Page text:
These conditions of approval are issued under the
- Petroleum Onshore Act 1991 (PO Act) and issued Petroleum Exploration Licences (PELs), Petroleum Assessment Leases (PALs) and Petroleum Production Leases (PPLs). For PPLs, Development Approval is required under the Environmental Planning and Assessment Act 1979 as these activities are State Significant Development (SSD).
- Environmental Planning and Assessment Act 1979 (EP&A Act) and issued Development Approvals (DAs)
- Water Management Act 2000 (WM Act) and issued Water Access Licences (WALs) as well as enforcing onshore gas activities with no WALs where a WAL is required
- Water Act 1912 (Water Act) and issued Bore Licences but not including bores for groundwater monitoring or investigation under the Water Act
- Protection of the Environment Operations Act 1997 (POEO Act) and issued Environment Protection Licences (EPLs) as well as enforcing other provisions of the POEO Act
The EPA is not responsible for
- the issuing of DAs, PELs, PALs, PPLs, WALs or Bore Licences and related administration of these instruments
- WH&S issues (where the Resources Regulator is the lead regulator)
- rehabilitation security bonds
- pipelines that are off an EPL premises
Conditions of approval are issued by the Division of Mining, Exploration and Geoscience within the Department of Regional NSW (for PALs, PELs and PPLs), the Department of Planning, Industry and Environment (for SSDs) or the Natural Resources Access Regulator (for WALs) when an application to explore, appraise or produce onshore gas is approved. These conditions include strict controls which industry must comply with to
- protect waters, land and air and reduce noise impacts
- manage waste
- manage the use of chemicals
- manage rehabilitation and biodiversity
- manage infrastructure and requirements for insurance and assurance
- require community consultation
Controls on gas activity
When an approval is issued, all onshore gas activities are required to hold an environment protection licence issued by the EPA.
Environment protection licences set out legally enforceable, site-specific conditions and controls which holders must comply with to prevent and minimise pollution and safeguard the community and the environment.. Onshore gas activities must comply with regulatory controls (PDF 205KB), including legislation and regulations, codes of practice, petroleum title conditions, development approval conditions and other requirements.
The EPA leads investigations of alleged breaches of relevant conditions, and works with technical and scientific experts where required and consults with other government agencies.
Failure to comply with environmental laws or approval and/or EPL conditions can result in the issue of clean-up and prevention notices, or enforcement action including formal warnings, official cautions, penalty notices, legally binding pollution reduction programs attached to an EPL and, for serious cases, enforceable undertakings or prosecutions.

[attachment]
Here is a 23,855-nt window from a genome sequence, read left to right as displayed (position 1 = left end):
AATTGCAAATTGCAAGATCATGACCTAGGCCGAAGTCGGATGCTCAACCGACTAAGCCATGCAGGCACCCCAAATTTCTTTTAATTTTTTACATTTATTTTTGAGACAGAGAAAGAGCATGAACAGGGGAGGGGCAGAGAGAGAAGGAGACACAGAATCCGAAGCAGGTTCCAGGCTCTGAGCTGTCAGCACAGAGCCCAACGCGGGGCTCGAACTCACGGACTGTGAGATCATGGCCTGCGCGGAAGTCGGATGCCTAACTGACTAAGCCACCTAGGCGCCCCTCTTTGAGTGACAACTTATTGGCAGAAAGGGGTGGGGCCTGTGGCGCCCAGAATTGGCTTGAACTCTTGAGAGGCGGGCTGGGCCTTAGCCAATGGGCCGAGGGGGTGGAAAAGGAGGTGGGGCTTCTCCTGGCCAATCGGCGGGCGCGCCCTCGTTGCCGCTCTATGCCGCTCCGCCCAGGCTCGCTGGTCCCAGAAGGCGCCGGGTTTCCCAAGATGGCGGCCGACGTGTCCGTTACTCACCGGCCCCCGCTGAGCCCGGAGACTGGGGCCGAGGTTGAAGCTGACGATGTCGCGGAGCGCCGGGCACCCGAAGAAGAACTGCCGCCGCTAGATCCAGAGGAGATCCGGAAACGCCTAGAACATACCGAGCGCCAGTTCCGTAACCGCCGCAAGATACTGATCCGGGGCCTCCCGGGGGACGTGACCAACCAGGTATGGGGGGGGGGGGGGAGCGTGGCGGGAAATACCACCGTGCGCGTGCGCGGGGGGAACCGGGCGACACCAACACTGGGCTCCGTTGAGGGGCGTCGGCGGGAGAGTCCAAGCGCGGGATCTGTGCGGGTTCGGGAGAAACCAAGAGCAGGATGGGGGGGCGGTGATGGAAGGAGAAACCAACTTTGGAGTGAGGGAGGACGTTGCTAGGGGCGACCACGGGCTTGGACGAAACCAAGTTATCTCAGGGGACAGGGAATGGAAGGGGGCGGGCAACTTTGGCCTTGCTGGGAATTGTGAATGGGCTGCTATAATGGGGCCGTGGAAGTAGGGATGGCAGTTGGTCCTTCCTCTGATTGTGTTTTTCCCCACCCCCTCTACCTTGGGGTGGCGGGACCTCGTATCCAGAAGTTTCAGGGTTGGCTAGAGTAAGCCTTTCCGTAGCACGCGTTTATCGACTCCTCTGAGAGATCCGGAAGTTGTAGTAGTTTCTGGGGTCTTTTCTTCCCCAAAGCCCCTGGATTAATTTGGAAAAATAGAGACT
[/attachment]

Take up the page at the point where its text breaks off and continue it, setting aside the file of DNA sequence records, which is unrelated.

The Compliance Policy (PDF 454KB) guides EPA decisions, ensuring its compliance and enforcement activities and actions are consistent, fair and credible.
The Prosecution Guidelines (358KB) set out the factors the EPA takes into account in deciding whether, how and in what court to prosecute.
Courts can impose significant penalties for non-compliance and can order the offender to undertake environmental improvement works under an environmental service order or can order the offender to publicise details of the conviction in media outlets. For example, the maximum penalty for not operating control equipment in a proper and efficient manner is $1 million for a corporation and $250,000 for individuals. The maximum penalty for failure to report a pollution incident that threatens or causes material harm to the environment is $2 million for corporations or $500,000 for individuals.
Gas compliance statement
The Gas Compliance Statement (PDF 354KB) outlines
- the legislative changes that gave the EPA the powers to become the lead regulator for onshore gas activities in NSW
- how these changes have been implemented
- the EPA’s approach to compliance and enforcement of onshore gas activities
- how overlapping regulatory powers across various legislation are dealt with
- offence types, retrospectivity, confidential information, penalties and appeals
- reporting requirements and access to information
Recovering costs for regulating the gas industry
From 2022 annual fees paid by petroleum environment protection licence holders will include an additional charge linked to the number of wells in the licensed area on top of an annual base charge,
This is in response to the recommendation in the Final Report of the Independent Review of Coal Seam Gas Activities in NSW that the full cost to Government of the regulation and support of the gas industry be covered by industry. The cost recovery will be phased-in over three years and the fee level will be reviewed in 2024.